When it comes to our children, do NOT try and force children to fit into your preconceived notions or ideas of how they should be.  We are all unique and special creatures, and some children will be more academically inclined than others.  Some will gravitate towards creativity, whereas other will be more intellectually focused.  Some may be the social butterfly of the neighborhood whereas others will be more introverted.  As parents, it is our job to respect our children, share what we have learned, provide guidance, and encourage them to become independent adults who think for themselves.

Of course we need to set rules and provide discipline, but this should be part and parcel of a loving, supporting, and nurturing environment. 

Religion & Spirituality

Encourage individualityWhen it comes to the subject of religion, this can be a challenge for some parents.  As adults, we often follow the teachings of our parents and our teachers.  Sometimes, we ourselves do not stop to consider whether their belief systems are really the same belief systems that fit who we truly are.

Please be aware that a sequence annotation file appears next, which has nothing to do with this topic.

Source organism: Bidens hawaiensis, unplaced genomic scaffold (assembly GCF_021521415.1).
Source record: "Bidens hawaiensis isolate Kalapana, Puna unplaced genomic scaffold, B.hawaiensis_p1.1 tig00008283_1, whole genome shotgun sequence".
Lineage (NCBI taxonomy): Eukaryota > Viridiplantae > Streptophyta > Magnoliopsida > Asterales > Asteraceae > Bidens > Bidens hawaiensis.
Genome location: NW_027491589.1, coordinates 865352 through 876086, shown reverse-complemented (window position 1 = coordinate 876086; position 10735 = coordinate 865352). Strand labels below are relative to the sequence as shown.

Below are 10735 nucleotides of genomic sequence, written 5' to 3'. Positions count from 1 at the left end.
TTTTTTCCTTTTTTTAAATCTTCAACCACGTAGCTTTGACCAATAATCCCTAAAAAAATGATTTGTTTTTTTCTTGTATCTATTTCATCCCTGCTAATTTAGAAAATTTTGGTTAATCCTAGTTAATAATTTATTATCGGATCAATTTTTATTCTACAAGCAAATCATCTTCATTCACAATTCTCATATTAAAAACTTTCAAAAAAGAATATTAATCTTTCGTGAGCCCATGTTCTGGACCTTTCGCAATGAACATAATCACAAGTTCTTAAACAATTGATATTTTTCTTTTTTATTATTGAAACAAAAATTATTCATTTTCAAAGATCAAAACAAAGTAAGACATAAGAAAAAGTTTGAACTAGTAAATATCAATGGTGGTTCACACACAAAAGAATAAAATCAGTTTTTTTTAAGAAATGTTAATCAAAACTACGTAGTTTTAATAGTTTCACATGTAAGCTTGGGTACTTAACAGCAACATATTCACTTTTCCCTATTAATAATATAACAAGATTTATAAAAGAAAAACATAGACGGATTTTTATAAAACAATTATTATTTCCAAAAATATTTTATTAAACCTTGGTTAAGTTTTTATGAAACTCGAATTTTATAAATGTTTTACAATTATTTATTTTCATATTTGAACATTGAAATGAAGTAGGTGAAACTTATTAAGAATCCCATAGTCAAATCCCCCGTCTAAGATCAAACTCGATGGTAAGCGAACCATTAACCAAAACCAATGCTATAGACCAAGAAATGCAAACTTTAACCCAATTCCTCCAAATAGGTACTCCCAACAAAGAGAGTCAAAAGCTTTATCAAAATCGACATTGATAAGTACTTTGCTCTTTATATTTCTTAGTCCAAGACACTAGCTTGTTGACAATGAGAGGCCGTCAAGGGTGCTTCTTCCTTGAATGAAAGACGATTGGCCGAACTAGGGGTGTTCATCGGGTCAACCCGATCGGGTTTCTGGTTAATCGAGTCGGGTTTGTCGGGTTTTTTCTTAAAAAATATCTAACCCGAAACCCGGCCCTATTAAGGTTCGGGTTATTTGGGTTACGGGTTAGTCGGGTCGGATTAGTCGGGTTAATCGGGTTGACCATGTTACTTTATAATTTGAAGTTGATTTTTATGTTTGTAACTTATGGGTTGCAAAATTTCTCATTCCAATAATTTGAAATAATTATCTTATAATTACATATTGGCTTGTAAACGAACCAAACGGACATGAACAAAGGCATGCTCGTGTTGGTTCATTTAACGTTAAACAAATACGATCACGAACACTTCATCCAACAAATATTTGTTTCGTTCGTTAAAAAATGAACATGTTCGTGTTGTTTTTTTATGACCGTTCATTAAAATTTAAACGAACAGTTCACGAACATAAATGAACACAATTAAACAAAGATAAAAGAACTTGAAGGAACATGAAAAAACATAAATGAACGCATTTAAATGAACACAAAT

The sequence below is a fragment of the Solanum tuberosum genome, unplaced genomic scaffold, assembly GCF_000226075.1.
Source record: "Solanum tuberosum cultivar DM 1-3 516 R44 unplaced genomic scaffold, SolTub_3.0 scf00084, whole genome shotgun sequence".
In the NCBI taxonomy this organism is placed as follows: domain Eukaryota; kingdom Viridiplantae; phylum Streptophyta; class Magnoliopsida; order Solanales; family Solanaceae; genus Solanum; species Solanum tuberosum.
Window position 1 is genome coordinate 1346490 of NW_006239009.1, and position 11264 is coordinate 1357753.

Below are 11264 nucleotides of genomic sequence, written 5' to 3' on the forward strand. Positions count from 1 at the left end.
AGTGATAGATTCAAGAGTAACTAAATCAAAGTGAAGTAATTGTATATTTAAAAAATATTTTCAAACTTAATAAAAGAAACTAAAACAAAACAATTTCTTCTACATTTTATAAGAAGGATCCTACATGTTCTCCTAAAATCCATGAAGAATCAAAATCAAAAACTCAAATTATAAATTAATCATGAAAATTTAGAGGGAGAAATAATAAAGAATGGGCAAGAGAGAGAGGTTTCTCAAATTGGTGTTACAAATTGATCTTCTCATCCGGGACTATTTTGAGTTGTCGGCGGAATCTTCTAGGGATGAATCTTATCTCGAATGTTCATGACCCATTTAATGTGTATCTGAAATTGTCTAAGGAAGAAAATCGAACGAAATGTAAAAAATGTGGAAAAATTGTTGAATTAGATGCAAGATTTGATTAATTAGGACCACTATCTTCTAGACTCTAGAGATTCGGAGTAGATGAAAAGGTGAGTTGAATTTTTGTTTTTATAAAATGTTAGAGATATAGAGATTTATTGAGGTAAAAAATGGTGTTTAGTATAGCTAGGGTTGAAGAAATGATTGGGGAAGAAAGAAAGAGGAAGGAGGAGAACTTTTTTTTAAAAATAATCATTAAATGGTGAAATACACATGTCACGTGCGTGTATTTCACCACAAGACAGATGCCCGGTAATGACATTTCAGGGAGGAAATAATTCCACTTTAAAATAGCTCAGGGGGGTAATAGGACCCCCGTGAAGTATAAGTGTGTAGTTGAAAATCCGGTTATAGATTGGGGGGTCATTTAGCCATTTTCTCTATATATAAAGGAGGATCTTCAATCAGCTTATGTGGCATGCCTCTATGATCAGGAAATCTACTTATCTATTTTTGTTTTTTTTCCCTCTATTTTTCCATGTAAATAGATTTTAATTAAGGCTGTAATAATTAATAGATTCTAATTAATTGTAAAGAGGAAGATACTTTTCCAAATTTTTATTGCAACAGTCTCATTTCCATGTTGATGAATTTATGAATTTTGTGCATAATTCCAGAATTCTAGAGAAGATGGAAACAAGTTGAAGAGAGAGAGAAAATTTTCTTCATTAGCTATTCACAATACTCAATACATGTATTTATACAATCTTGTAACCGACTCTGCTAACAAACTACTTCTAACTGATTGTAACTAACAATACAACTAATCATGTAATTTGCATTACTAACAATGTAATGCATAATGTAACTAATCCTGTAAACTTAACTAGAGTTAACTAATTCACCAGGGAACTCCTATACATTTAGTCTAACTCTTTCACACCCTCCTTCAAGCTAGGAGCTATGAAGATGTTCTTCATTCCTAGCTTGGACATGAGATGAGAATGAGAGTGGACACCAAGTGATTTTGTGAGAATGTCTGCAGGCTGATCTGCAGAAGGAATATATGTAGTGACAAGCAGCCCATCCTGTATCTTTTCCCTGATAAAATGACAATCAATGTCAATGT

Unless they went to religious school, the majority of adults know very little about their religion and its roots.  They just "go with the flow" and never question it.  Our parents were Catholics, or Protestants, or Buddhists, or Muslims, and we simply follow right along in their footsteps.  

Parents raise their children with a specific religion and can become quite militant about instilling their religious beliefs in children at a time when they are old enough to begin making the choice themselves.